"Making money is art and working is art and good business is the best art." - Andy Warhol
Noooooo. What? Did she just say, “Artistic talent is overrated!?” Ohhh, yes I did.
I’m partnering with the founder of John F. Kennedy University’s Institute for Entrepreneurial Leadership to develop a college accredited Artists Who THRIVE course.
Yesterday I was working with an accounting consultant to develop the financial module for this course. I asked her to help because she has a number of clients and friends who are artists so she is very familiar with the financial issues and opportunities facing most artists.
She mentioned, “Many artists believe that success will come if their primary focus is to continually improve their craft.” My reply, “If you're not concerned with selling your art, then that is absolutely true. And who says that you have to sell your art. You don’t. But if you want to get paid, artistic talent alone will not lead you to financial success. It’s overrated.”
I say "Pay attention to your craft and your commerce. Continually tend to and balance both sides and they will feed each other."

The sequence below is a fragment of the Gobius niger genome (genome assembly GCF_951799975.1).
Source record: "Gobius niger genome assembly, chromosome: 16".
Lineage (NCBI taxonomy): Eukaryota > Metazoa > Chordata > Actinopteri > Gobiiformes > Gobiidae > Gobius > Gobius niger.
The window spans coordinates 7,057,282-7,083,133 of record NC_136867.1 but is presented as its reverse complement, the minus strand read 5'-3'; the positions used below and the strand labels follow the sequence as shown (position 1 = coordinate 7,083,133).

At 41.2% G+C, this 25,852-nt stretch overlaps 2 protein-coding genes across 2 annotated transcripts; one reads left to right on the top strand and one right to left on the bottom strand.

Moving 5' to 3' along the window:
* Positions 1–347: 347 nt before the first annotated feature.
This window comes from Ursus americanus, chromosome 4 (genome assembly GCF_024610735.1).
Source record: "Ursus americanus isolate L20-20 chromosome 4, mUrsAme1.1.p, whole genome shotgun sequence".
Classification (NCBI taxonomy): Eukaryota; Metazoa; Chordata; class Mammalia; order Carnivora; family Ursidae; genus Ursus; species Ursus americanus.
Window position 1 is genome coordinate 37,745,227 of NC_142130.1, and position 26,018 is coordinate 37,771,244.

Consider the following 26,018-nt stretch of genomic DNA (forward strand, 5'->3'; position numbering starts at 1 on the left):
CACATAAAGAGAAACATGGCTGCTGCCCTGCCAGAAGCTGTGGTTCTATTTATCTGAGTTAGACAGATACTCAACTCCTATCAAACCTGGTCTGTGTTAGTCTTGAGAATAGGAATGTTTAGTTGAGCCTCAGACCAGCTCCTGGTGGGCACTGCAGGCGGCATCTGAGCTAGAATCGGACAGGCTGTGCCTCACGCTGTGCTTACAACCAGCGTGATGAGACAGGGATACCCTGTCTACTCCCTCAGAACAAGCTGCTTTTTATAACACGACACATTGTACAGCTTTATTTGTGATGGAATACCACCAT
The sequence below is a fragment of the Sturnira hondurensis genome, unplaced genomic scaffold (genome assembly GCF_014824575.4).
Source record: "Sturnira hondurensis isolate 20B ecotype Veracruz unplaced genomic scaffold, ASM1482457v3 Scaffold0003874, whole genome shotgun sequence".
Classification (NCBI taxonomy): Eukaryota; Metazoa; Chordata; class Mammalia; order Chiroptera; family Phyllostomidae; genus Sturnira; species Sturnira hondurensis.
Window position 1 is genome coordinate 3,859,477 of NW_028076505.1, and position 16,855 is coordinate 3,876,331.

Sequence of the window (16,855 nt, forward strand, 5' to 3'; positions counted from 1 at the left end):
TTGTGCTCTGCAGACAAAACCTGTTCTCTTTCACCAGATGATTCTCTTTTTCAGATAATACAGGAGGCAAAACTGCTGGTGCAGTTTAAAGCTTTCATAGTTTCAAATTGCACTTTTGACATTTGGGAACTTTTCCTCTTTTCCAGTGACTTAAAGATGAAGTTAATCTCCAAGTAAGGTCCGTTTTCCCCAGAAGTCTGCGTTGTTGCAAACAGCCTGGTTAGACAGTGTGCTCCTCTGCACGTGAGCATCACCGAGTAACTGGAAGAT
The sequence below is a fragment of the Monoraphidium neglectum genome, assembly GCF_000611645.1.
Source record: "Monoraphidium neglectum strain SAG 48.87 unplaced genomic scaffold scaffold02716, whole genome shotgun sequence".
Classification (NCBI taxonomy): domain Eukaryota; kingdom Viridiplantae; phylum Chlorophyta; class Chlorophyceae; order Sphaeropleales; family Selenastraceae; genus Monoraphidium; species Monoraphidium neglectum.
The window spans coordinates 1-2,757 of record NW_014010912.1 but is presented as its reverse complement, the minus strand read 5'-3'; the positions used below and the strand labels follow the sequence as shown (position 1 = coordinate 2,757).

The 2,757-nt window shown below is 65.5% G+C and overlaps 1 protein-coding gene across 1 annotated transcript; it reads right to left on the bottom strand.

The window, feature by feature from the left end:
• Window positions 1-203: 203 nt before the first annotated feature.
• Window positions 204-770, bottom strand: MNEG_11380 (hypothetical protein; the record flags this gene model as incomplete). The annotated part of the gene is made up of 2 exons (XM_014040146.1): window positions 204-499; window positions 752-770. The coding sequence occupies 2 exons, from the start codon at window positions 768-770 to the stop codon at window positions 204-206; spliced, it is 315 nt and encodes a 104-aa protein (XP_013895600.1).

And I remind artists all the time, “No one is coming to save you. No one is going to discover you. Your talent alone is not enough.”
This begs the question “What is enough?” Given the sea of creative talent, talent is essential, no question. However, providing unique value to a target market is they key to business success.
I would venture to say that every noted artist in history provided unique value to a target market and generally they arrived at their value proposition by going against current conventions.
Replace the words “unique value” with "innovation" and “target market” with "tribe/current culture of a society." Now think about Andy Warhol, Michelangelo, and even Thomas Kinkade. Who was their tribe? How did they celebrate the tribe's culture?
Who is your tribe? How do you serve your tribe? And how could add more value?